In a landmark decision, the Supreme Court has ruled that the structure of the Consumer Financial Protection Bureau (CFPB) is unconstitutional and violates the separation of powers. Now, any sitting president will be able to remove the director of the CFPB should they wish.
The ruling was 5-4, and according to RESPA News, the structure of the CFPB can be saved by removing the for-cause termination provision from the remainder of the Dodd Frank Act, the legislation that created the CFPB. This ruling has a massive impact on the future of the CFPB, where the president has the authority to appoint and remove heads of agency. Before this ruling, no one had the ability to remove a sitting director.
"We therefore hold that the structure of the CFPB violates the separation of powers. We go on to hold that the CFPB Director's removal protection is severable from the other statutory provisions bearing on the CFPB's authority. The agency may therefore continue to operate, but its Director, in light of our decision, must be removable by the President at will," the court stated.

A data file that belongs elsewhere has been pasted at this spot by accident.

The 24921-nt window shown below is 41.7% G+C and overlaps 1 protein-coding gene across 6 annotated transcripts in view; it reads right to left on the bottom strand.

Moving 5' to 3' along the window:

This decision of the Supreme Court was brought on through the case Seila Law versus CFPB, which made it all the way to the Supreme Court in 2019. According to American Banker, Chief Justice John Roberts, who wrote the 5-4 decision, said, " The CFPB's single-Director structure contravenes this carefully calibrated system by vesting significant governmental power in the hands of a single individual who is neither elected by the people nor meaningfully controlled (through the threat of removal) by someone who is."
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